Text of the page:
From International Viewpoints (IVy) Issue 12 - July 1993
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Philosophical Viewpoints

By Todde Salen, Sweden

The Egyptian Book of the Dead

There never existed one 'book of the dead' that was the same
throughout the history of ancient Egypt. The Book of the Dead
is a combination of various scriptures or a summary of the most common
writings found in graves and scriptures from more than 3000 years
of Ancient Egyptian civilization.

Ancient Egypt existed between 3500 B.C. and 500 B.C., a period that
can be divided into 26 dynasties(1).
Each dynasty represented a sub-civilization, during which the
society rose under a strong leader, continued its existence under
successors of that leader, then succumbed as the bureaucracy of this
type of civilization (1st Empire Civilization) slowly strangled it
to give room for a new, strong leader to form a new dynasty.
have decided that between 100 million and 200 million people could
have lived at the same time in the Nile Valley, based on the type
and amount of irrigation that was in use (much of which is used the
same way today). At the peaks of ancient Egyptian civilizations, it
could safely be assumed that more than 100 million of its inhabitants
lived along the Nile.

Varieties of 'the book'

The materials in the Book of the Dead contain rituals that
go back to times long before the ancient civilization of Egypt was
established some 5500 years ago. There are thousands of varieties
of the Egyptian Book of the Dead written on papyrus scrolls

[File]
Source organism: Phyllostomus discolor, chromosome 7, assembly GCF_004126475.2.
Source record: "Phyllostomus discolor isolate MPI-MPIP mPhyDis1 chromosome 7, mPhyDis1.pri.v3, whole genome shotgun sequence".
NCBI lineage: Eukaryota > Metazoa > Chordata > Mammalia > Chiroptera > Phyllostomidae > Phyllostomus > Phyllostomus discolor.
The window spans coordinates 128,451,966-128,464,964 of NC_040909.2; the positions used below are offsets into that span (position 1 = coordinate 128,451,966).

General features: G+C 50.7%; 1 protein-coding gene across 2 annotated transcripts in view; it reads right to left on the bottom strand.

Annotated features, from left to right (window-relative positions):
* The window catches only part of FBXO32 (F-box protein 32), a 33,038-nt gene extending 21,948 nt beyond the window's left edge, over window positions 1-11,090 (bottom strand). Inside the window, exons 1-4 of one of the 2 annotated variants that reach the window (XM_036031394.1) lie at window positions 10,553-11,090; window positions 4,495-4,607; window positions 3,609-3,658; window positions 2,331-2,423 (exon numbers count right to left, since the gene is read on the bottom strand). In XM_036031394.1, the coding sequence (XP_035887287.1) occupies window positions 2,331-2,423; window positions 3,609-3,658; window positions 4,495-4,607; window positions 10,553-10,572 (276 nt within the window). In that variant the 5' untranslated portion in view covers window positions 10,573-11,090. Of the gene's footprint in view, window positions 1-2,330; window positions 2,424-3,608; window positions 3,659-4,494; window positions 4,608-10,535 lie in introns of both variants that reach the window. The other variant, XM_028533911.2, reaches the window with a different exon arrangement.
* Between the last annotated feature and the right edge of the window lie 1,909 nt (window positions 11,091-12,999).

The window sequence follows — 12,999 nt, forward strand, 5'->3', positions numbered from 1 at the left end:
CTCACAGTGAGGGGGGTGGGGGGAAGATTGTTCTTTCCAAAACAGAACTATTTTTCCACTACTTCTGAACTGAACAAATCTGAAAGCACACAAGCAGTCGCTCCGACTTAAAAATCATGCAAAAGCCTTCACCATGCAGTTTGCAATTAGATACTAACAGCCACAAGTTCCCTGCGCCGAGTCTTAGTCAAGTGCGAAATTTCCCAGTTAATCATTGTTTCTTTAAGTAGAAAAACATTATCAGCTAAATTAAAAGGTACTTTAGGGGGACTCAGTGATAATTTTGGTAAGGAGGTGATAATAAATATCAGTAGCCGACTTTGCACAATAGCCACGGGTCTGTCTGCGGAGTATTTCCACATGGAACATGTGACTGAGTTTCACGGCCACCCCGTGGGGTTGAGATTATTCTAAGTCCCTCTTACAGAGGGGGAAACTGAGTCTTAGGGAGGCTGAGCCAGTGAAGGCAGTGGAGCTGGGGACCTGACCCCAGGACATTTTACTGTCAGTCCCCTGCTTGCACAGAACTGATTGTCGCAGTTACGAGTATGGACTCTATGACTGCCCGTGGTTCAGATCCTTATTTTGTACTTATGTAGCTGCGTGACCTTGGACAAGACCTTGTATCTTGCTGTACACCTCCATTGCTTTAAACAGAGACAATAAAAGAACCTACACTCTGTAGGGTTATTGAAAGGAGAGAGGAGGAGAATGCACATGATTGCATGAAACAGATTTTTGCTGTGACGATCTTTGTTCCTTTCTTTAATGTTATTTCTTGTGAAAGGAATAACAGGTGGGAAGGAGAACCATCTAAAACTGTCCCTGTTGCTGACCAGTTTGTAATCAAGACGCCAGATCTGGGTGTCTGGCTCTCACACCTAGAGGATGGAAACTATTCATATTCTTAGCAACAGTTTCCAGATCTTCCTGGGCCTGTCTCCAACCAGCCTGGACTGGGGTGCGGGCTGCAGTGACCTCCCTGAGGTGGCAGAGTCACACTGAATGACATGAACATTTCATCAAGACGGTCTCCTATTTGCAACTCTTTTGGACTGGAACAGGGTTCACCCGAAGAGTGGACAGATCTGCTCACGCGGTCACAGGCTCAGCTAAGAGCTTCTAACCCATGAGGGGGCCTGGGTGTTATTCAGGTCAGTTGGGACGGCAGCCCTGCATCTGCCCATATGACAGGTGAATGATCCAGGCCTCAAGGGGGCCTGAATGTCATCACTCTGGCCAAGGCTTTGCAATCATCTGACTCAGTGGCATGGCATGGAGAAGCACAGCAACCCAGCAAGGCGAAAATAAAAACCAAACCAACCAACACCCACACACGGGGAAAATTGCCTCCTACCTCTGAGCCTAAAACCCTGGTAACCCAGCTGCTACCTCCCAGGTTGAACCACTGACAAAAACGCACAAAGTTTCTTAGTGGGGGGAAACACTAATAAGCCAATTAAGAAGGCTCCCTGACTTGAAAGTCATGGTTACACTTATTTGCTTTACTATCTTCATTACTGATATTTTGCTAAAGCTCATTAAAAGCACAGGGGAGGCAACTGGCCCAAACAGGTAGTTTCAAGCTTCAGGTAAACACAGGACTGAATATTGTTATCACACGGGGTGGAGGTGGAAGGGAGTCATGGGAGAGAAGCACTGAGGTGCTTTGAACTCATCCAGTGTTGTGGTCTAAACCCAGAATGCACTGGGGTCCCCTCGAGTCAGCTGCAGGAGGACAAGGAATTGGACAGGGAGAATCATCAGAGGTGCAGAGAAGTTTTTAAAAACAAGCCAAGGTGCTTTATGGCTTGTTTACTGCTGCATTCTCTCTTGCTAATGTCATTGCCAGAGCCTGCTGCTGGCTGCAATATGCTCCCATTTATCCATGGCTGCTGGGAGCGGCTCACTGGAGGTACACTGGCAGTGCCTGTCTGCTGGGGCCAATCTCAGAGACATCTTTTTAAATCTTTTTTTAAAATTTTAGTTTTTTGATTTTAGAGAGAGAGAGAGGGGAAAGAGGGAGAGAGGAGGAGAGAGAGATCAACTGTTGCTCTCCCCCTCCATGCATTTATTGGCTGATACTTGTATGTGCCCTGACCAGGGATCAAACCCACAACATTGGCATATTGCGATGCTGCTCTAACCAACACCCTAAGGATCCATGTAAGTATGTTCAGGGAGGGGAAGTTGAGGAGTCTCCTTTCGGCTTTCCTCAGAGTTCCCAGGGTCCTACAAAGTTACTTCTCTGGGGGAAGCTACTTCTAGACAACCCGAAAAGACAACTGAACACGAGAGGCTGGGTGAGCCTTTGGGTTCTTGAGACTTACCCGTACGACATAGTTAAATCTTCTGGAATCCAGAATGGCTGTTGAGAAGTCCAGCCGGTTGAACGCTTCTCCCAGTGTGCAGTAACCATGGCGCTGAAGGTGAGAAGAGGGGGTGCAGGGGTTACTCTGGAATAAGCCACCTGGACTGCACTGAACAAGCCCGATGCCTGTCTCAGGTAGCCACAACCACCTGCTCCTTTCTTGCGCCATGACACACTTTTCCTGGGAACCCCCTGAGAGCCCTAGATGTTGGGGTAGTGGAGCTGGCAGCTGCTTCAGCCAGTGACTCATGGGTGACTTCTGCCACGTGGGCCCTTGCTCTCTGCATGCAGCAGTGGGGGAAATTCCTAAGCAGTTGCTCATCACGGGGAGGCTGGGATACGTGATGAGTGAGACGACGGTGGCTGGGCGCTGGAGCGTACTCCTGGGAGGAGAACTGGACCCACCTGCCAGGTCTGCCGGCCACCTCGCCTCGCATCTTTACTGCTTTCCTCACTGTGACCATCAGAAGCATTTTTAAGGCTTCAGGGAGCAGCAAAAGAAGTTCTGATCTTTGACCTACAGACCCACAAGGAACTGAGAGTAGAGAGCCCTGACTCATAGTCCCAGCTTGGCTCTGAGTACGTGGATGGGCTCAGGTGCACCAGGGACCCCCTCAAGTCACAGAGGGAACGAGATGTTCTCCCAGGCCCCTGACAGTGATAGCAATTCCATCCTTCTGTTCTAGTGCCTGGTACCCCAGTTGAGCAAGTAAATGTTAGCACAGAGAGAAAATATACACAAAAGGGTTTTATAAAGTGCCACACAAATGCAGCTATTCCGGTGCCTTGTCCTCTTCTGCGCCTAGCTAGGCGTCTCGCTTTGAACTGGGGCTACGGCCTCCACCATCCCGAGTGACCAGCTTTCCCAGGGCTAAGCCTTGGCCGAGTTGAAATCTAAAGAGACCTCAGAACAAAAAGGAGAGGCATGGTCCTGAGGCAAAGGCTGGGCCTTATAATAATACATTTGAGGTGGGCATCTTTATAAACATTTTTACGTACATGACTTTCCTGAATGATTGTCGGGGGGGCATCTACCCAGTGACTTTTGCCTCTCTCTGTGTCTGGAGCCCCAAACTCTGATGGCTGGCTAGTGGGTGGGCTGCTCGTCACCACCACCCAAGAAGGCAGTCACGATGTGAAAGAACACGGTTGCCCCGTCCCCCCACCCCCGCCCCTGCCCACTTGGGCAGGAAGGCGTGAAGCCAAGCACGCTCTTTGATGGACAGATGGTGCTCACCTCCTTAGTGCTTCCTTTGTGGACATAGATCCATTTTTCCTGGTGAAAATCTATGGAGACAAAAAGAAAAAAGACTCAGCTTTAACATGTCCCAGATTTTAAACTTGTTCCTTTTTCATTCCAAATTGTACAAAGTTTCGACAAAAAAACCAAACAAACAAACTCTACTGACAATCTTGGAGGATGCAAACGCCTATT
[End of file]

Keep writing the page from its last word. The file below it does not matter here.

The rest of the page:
in addition to various inscriptions on coffins or graves. They all
add to the contents of the Egyptian Book of the Dead. Nowhere
does one find two versions of this book that are exactly the
same, although there are standardized versions of some chapters
at times.

One common denominator of this book is that all the versions
are guides for the deceased to find his way through the After World.

The common religion in ancient Egypt did not deal in reincarnation.
From our viewpoint, we could say that the normal citizen's religion
taught him some moral codes and, if he managed to follow those
rewarded him with a better life after death

Ancient Egyptian Commandments.

The normal human being had 42 commandments to follow - which makes
the Ten Commandments(2), look quite tame. When you died, you were
to meet the god Osiris. He and his 42 judges decided, based on your
answers, how you had lived according to the commandments, which

Do not be unfair towards your fellow man behind his back.

Do not suppress the oppressed.

Do not make falsifications.

Do not force labourers to work more than their share.

Do not be lazy.

Do not be an alcoholic.

Do not act immorally.

Do not third-party the servant to his master.

Do not cause another to starve.

Do not cause another grief.

Do not murder.

Do not take holy bread from the altar.

Do not give short measure.

Do not prevent an infant from getting its mother's milk.

Do not spread false rumours about anybody.

Do not catch birds belonging to the gods.

Do not prevent irrigation water reaching the fields
of another.

Do not steal meat designed for sacrifice to the gods.

Do not neglect to give food to the starving.

Do not neglect to give water to the thirsty.

Do not neglect to give clothes to the naked.

The moral teachings of the Book became more and more sophisticated
as time went by and civilization developed.

(1)Dynasty: A succession of rulers
from the same family or line; or, a family or group that maintains
power for several generations -The American Heritage Dictionary.

(2)Ten Commandments of the god 'Yahweh,'
according to the books of Moses Exodus chapter 20 and Deuteronomy
chapter  5.

Tue Jul 11 20:19:38 EDT 2006